sábado, 11 de abril de 2009 - 10:33

The Sunday Tribune: Entrevista com Dave

O Sunday Tribune (Irelanda) publicou uma entrevista com o Dave, onde fala de "Sounds Of The Universe", da fuga das demos na Internet, AntonCorbijnU2...
There's a lot of life left in us old geezers yet...

He talks to Una Mullally about the legendary band's latest opus
Depeche Mode's Dave Gahan, drug-free and dapper, is miffed thatearly demos for the new album were leaked online.

Dave Gahan, the frontman of Depeche Mode, walks into a hotel suite in London in a three-piece suit with his hair slicked back. He looks dapper, fit and in good health, a veneer that doesn't sit with the exhausting fact that this is the final day of months of interviews around the world. It doesn't sit either with a hard-rocking career freckled with drug overdoses and a suicide attempt, and endless touring and scraps and serious cocaine and heroin use. In fact, he looks awesome, more Malibu than Priory.

The Sunday Tribune is here for a round-table interview with four journalists from Eastern Europe, posing a language barrier which vexes Gahan increasingly as the time passes. You can't blame his occasionally rising narkiness, as he has to put up with one possibly inebriated hack from the Czech Republic who keeps posing factually inaccurate questions about Anton Corbijn; a softly-spoken female journalist who speaks exclusively in gigantically incomprehensible philosophical terms; and a couple of German-speaking fan boys who insist on making him sign endless CD sleeves before and after the interview.

Anyway, in he strolls humming U2's 'Get On Your Boots'. Does he like the new album, I ask? "I was just listening to it this morning, actually. There are some really good songs on there. I think it's going to grow on me. It's not immediate. When I first heard the single, I was completely baffled, to be honest – it's like lots of different songs all put together. But I get it in the album, I understand it." Better still, he likes the accompanying film, Linear, that Anton Corbijn has made for No Line On The Horizon.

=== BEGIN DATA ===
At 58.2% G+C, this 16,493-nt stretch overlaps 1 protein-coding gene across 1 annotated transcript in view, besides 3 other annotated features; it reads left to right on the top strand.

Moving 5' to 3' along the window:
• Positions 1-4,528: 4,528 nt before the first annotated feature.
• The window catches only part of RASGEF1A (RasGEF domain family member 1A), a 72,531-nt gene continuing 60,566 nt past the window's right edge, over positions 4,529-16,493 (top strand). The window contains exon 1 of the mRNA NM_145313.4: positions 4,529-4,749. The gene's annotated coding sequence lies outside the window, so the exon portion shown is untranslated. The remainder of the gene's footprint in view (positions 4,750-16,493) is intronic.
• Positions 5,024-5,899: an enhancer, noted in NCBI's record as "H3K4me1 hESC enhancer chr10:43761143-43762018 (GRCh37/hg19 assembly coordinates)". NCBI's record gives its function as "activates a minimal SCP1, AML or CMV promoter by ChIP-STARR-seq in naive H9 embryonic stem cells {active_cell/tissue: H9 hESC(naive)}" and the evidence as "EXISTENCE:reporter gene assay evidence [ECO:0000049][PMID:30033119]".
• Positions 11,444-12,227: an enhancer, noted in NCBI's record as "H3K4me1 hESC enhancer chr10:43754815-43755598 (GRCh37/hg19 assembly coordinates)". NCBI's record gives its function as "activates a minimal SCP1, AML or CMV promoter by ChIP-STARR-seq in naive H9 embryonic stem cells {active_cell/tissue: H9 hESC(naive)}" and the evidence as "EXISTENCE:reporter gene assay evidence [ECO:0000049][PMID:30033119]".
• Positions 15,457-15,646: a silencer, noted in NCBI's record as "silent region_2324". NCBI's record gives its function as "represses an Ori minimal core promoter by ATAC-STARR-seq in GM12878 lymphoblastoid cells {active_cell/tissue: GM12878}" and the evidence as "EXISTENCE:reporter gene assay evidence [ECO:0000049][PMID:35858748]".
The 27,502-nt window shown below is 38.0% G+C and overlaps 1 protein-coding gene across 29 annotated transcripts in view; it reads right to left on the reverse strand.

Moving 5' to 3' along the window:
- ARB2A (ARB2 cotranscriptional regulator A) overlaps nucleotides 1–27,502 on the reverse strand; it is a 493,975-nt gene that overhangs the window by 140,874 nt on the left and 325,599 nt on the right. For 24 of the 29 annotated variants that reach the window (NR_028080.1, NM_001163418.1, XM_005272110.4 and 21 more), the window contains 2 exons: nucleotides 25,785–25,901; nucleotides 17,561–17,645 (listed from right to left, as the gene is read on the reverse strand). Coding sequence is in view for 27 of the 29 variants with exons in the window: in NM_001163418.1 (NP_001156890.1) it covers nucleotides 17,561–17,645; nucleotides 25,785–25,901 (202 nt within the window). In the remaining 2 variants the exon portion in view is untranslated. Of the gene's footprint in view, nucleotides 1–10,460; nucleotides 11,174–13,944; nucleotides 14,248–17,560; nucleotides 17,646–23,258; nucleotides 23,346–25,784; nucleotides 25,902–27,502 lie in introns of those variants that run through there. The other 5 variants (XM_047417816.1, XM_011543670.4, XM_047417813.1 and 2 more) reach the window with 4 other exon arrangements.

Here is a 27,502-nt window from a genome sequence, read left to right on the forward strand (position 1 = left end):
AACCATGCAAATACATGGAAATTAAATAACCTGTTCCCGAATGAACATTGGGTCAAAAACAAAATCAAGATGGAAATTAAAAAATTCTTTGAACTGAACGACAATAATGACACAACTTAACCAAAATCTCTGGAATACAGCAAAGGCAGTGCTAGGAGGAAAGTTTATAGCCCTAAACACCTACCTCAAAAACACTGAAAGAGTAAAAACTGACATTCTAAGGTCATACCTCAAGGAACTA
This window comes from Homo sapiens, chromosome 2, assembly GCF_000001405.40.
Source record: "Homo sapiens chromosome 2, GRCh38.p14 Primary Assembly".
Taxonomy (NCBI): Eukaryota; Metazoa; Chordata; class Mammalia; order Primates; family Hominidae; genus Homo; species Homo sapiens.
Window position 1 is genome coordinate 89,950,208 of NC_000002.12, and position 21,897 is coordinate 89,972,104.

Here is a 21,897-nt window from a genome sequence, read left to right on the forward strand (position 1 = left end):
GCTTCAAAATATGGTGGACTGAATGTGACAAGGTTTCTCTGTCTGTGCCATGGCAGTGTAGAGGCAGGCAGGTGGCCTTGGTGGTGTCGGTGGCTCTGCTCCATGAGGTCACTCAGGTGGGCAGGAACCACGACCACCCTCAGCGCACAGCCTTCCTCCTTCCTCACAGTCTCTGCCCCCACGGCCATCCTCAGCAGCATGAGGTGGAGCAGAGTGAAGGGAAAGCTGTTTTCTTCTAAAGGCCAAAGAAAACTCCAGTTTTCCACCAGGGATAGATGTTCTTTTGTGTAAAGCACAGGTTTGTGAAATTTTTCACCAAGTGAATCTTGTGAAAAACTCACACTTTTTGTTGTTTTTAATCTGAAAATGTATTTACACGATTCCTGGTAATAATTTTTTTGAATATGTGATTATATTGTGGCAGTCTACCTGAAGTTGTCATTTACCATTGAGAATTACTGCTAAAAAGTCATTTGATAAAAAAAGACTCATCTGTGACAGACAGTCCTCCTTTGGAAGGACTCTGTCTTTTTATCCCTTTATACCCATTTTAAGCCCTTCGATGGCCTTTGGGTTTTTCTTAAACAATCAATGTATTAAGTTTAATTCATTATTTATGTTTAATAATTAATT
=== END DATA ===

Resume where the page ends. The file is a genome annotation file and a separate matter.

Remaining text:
Comparisons with U2 often follow Depeche Mode around, which Gahan isn't really into. "I think that's probably the Anton [Corbijn] connection." Corbijn is a friend of the band and has photographed them extensively, as well as making their 1989 music video 'Personal Jesus'. Gahan pauses, "...and it just so happens that quite often we [U2 and Depeche Mode] put out albums at the same time," he cackles, a little manically, perhaps subconsciously realising the unfortunate PR setting this must pose.

Last time they played the same venue, "Bono sent over a note saying hello and being generally polite, I sent one back saying 'and you are?'" he laughs at the memory. One of U2's security team, Gerry, worked for Gahan years ago. "He took care of me – literally – for the 'Songs of Faith and Devotion' tour. He went through a lot with me. He's a great guy. He looks after Bono now." (he pronounces Bono, 'Bow-No'.) "Us and U2, we're similar in age and number of albums. We've both a big body of work. But there's a lot of life left in us old geezers yet."